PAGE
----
Can Cities use Electric Busses to Cut Emissions and Costs?

By path2positive

The electric car revolution is gaining ground, with manufacturers increasingly developing hybrid and all-electric vehicles. While an improvement on the traditional combustion engine, these cars still contribute to traffic congestion, and clog up already stressed city streets. However, a recent spate of investments by Silicon Valley may help offer hope to those concerned with both emissions and traffic.

The solution lies in fleets of all electric busses that are slowly rolling out in cities across the country. Seattle, Dallas, and Worcester, Mass. are among the major metropolitan regions that have begun to invest in all-electric buses.

The electronic busses present clear environmental advantages, such as eliminating emissions, drawing power from renewable sources, and reducing fossil fuel consumption. Additionally, there are strong economic incentives such as reduced fuel, and health costs. Ultimately, it is estimated that each bus will net at least $500,000 in savings over its lifetime.

City leaders and municipal departments are always looking for effective ways to improve their communities. The implementation of a strong climate action plan that includes electric busses is a big step in the correct direction. For further resources on how to communicate about the benefits of electric busses and other climate solutions, please visit Path to Positive.

Zero-Pollution Buses Emerge With Backing From Silicon Valley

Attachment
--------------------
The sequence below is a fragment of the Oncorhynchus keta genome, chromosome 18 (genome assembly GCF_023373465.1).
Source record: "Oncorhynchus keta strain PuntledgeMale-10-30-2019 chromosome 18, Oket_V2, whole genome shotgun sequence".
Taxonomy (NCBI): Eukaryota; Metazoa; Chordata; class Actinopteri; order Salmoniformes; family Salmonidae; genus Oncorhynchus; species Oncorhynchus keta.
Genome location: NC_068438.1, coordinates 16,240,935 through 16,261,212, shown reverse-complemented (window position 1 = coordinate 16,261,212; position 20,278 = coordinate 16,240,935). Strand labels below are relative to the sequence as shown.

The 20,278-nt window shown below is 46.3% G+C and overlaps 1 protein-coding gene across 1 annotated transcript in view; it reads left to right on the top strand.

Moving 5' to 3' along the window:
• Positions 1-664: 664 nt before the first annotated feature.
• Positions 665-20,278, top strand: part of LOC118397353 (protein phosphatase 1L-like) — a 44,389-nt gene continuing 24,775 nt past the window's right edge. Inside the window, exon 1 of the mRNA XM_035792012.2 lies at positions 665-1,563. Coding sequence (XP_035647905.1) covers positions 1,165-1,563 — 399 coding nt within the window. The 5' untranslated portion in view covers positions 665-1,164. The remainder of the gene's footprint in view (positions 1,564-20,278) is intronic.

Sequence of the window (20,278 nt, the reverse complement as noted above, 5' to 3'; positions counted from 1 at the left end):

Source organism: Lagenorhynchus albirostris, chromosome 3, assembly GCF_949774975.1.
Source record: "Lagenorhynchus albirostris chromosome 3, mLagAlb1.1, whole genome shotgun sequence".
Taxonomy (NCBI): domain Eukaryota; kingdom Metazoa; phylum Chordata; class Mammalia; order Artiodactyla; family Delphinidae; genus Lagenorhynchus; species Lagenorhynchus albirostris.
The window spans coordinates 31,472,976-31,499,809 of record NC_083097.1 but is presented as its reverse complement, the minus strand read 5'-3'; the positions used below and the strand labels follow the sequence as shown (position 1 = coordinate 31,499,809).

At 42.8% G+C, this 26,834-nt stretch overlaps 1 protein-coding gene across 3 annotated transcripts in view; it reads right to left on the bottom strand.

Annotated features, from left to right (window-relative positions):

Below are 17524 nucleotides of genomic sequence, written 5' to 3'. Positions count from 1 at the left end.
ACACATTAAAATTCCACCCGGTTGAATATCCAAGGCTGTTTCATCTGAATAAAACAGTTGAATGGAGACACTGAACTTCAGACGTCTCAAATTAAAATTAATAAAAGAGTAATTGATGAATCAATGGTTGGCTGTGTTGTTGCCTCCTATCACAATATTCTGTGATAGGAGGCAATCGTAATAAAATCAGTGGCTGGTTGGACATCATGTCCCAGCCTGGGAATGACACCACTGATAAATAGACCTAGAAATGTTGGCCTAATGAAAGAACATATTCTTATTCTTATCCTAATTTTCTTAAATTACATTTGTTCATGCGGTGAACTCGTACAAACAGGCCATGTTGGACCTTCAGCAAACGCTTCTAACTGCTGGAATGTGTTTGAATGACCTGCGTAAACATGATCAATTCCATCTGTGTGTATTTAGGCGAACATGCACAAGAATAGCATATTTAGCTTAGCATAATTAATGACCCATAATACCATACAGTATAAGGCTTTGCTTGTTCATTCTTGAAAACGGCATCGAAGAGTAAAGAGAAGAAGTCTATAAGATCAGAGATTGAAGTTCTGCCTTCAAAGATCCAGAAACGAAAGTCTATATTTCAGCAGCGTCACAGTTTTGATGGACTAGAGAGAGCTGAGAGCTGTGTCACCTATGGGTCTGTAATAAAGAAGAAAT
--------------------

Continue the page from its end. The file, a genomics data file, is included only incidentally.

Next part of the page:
By Chris Martin | Bloomberg | July 23, 2015

Buses that neither belch pollution nor draw on coal power are starting to appear on city streets, with the support of Silicon Valley and a company backed by Warren Buffett.

Over the next six months, Seattle is rolling out two all-electric buses made by Kleiner Perkins-backed Proterra Inc. The city gets 95 percent of its electricity from renewables, mostly hydroelectric dams that don’t use fossil fuels. So charging the fleet won’t increase emissions.

The trials, replicated in Dallas, San Antonio and Worcester, Massachusetts, show that battery-powered buses can move people more quietly and cheaply than traditional diesel models. While cities for years have embedded hydrogen and natural-gas vehicles in their fleet, the electric bus fueled by renewables holds the promise of delivering transport for the masses without damaging the atmosphere.

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